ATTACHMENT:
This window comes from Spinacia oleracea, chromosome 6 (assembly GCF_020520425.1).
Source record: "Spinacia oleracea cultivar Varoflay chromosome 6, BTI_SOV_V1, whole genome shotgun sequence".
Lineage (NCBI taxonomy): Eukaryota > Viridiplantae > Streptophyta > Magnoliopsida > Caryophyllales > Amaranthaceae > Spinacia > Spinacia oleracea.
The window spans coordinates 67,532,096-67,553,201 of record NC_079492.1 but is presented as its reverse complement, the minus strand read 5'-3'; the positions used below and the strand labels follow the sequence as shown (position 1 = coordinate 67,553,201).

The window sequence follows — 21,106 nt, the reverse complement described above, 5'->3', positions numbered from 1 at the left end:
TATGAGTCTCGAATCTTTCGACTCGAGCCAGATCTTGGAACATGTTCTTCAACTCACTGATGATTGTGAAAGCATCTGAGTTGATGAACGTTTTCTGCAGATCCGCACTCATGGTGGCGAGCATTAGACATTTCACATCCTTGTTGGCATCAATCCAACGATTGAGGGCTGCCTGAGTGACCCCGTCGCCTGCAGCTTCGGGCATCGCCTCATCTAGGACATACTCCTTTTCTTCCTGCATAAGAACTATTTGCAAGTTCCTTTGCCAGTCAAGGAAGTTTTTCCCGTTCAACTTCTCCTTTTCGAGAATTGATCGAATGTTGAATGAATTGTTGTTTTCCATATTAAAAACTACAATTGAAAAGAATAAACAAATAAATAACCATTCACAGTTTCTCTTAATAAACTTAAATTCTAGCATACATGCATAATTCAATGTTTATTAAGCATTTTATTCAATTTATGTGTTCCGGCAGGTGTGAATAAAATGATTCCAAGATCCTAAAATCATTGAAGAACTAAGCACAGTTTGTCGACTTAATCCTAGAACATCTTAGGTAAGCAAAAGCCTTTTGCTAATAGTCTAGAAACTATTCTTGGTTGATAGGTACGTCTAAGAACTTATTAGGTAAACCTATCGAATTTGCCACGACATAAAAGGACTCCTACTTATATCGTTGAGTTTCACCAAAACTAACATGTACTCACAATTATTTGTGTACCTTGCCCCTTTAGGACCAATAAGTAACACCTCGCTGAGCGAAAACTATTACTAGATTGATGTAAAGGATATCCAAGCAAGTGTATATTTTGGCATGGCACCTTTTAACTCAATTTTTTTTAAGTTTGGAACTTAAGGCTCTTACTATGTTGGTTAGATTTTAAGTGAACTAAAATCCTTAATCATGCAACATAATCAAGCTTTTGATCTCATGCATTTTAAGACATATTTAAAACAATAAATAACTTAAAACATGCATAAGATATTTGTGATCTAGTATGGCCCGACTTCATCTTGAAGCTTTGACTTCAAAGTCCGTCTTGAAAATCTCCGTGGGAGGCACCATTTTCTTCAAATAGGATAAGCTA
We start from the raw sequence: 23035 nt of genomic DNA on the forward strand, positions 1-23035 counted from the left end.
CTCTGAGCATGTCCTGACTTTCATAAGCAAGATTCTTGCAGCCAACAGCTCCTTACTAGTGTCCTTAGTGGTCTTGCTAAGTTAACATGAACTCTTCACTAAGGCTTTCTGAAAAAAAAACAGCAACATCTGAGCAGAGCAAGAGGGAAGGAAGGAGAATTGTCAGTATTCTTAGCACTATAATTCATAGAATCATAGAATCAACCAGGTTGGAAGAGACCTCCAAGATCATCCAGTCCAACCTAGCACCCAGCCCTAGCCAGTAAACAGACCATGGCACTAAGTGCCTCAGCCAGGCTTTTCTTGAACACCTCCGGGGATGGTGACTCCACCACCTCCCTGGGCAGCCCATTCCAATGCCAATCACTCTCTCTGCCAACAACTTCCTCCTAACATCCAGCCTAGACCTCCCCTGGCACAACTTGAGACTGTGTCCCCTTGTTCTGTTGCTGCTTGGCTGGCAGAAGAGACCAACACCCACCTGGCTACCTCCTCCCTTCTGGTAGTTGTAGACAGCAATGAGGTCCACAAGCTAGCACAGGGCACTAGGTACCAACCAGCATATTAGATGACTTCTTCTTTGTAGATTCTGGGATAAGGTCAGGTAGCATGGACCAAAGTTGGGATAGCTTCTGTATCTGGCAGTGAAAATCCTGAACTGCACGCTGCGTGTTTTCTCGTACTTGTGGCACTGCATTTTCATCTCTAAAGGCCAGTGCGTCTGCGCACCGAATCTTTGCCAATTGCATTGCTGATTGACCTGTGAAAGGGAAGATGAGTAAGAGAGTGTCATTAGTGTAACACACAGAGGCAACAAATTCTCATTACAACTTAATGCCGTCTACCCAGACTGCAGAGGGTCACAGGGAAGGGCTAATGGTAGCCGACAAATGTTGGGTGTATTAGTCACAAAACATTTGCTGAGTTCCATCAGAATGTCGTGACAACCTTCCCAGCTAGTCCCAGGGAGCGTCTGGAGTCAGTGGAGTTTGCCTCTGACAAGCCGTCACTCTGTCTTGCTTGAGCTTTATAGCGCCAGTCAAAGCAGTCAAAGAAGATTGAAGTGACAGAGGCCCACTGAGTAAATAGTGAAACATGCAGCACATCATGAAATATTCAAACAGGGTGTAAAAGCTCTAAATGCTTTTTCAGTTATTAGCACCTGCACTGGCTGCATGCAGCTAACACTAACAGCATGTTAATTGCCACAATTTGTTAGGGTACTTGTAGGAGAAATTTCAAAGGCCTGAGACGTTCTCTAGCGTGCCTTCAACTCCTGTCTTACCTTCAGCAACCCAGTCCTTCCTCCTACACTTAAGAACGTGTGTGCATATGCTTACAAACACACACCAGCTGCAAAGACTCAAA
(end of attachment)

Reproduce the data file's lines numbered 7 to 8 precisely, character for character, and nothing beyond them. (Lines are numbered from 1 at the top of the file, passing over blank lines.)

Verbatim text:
We start from the raw sequence: 23035 nt of genomic DNA on the forward strand, positions 1-23035 counted from the left end.
CTCTGAGCATGTCCTGACTTTCATAAGCAAGATTCTTGCAGCCAACAGCTCCTTACTAGTGTCCTTAGTGGTCTTGCTAAGTTAACATGAACTCTTCACTAAGGCTTTCTGAAAAAAAAACAGCAACATCTGAGCAGAGCAAGAGGGAAGGAAGGAGAATTGTCAGTATTCTTAGCACTATAATTCATAGAATCATAGAATCAACCAGGTTGGAAGAGACCTCCAAGATCATCCAGTCCAACCTAGCACCCAGCCCTAGCCAGTAAACAGACCATGGCACTAAGTGCCTCAGCCAGGCTTTTCTTGAACACCTCCGGGGATGGTGACTCCACCACCTCCCTGGGCAGCCCATTCCAATGCCAATCACTCTCTCTGCCAACAACTTCCTCCTAACATCCAGCCTAGACCTCCCCTGGCACAACTTGAGACTGTGTCCCCTTGTTCTGTTGCTGCTTGGCTGGCAGAAGAGACCAACACCCACCTGGCTACCTCCTCCCTTCTGGTAGTTGTAGACAGCAATGAGGTCCACAAGCTAGCACAGGGCACTAGGTACCAACCAGCATATTAGATGACTTCTTCTTTGTAGATTCTGGGATAAGGTCAGGTAGCATGGACCAAAGTTGGGATAGCTTCTGTATCTGGCAGTGAAAATCCTGAACTGCACGCTGCGTGTTTTCTCGTACTTGTGGCACTGCATTTTCATCTCTAAAGGCCAGTGCGTCTGCGCACCGAATCTTTGCCAATTGCATTGCTGATTGACCTGTGAAAGGGAAGATGAGTAAGAGAGTGTCATTAGTGTAACACACAGAGGCAACAAATTCTCATTACAACTTAATGCCGTCTACCCAGACTGCAGAGGGTCACAGGGAAGGGCTAATGGTAGCCGACAAATGTTGGGTGTATTAGTCACAAAACATTTGCTGAGTTCCATCAGAATGTCGTGACAACCTTCCCAGCTAGTCCCAGGGAGCGTCTGGAGTCAGTGGAGTTTGCCTCTGACAAGCCGTCACTCTGTCTTGCTTGAGCTTTATAGCGCCAGTCAAAGCAGTCAAAGAAGATTGAAGTGACAGAGGCCCACTGAGTAAATAGTGAAACATGCAGCACATCATGAAATATTCAAACAGGGTGTAAAAGCTCTAAATGCTTTTTCAGTTATTAGCACCTGCACTGGCTGCATGCAGCTAACACTAACAGCATGTTAATTGCCACAATTTGTTAGGGTACTTGTAGGAGAAATTTCAAAGGCCTGAGACGTTCTCTAGCGTGCCTTCAACTCCTGTCTTACCTTCAGCAACCCAGTCCTTCCTCCTACACTTAAGAACGTGTGTGCATATGCTTACAAACACACACCAGCTGCAAAGACTCAAA